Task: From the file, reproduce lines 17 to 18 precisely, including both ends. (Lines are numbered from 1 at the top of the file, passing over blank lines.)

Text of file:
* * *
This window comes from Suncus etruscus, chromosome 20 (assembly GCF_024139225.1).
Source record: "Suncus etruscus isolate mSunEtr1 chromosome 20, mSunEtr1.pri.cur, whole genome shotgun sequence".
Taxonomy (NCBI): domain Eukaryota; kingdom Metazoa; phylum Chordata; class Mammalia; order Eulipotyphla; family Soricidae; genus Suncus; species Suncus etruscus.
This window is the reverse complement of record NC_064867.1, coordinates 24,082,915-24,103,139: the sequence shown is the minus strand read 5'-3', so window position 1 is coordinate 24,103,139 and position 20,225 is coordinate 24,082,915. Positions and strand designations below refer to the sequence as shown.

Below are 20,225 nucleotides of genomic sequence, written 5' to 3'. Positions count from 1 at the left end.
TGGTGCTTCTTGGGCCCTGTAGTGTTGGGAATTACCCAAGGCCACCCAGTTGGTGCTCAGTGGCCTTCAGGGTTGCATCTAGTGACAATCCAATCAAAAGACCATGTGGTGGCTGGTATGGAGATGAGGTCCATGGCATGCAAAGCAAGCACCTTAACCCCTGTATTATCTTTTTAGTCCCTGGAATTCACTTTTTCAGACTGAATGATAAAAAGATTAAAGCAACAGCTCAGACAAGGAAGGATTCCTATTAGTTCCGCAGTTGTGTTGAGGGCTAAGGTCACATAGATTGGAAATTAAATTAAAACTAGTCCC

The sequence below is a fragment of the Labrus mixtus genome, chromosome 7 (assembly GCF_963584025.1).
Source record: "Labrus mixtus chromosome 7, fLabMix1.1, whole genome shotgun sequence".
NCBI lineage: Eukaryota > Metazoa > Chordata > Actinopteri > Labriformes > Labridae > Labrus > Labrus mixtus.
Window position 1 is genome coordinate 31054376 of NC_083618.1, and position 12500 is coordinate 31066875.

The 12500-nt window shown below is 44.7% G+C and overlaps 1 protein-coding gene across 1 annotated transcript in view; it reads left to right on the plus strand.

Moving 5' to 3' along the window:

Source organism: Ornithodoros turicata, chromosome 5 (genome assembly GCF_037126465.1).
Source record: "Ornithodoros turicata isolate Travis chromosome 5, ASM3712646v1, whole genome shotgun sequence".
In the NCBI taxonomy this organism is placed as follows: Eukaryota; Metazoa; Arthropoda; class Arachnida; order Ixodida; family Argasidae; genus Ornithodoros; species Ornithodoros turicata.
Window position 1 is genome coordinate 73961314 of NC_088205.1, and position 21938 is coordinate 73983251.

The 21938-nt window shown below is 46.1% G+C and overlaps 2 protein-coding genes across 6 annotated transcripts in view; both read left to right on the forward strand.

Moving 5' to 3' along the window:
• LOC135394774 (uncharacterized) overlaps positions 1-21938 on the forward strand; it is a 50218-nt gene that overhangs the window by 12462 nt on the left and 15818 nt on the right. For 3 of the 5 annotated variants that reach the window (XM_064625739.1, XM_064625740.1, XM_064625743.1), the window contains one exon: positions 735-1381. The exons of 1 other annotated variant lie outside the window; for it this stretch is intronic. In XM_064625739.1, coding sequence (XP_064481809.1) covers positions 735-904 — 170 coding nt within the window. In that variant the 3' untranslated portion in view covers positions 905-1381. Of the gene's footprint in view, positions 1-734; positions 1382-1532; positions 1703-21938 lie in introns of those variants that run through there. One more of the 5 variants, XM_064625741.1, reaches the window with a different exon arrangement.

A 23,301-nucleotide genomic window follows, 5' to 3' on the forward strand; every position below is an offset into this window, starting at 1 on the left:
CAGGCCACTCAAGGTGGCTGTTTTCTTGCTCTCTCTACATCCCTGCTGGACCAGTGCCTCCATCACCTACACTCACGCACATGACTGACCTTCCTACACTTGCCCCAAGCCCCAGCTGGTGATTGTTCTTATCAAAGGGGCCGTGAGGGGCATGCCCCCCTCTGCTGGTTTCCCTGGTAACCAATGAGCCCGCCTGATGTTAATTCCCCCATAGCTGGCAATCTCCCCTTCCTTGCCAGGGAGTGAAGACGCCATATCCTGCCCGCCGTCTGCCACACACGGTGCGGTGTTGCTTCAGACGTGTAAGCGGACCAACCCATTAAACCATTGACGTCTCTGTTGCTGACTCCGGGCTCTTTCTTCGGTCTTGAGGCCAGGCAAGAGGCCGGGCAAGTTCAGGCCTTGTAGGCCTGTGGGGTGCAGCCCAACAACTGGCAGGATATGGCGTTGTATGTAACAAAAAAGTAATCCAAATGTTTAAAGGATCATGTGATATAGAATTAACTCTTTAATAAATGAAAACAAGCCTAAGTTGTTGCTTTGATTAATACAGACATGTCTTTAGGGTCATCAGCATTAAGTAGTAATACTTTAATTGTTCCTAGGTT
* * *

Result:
The 21938-nt window shown below is 46.1% G+C and overlaps 2 protein-coding genes across 6 annotated transcripts in view; both read left to right on the forward strand.

Moving 5' to 3' along the window: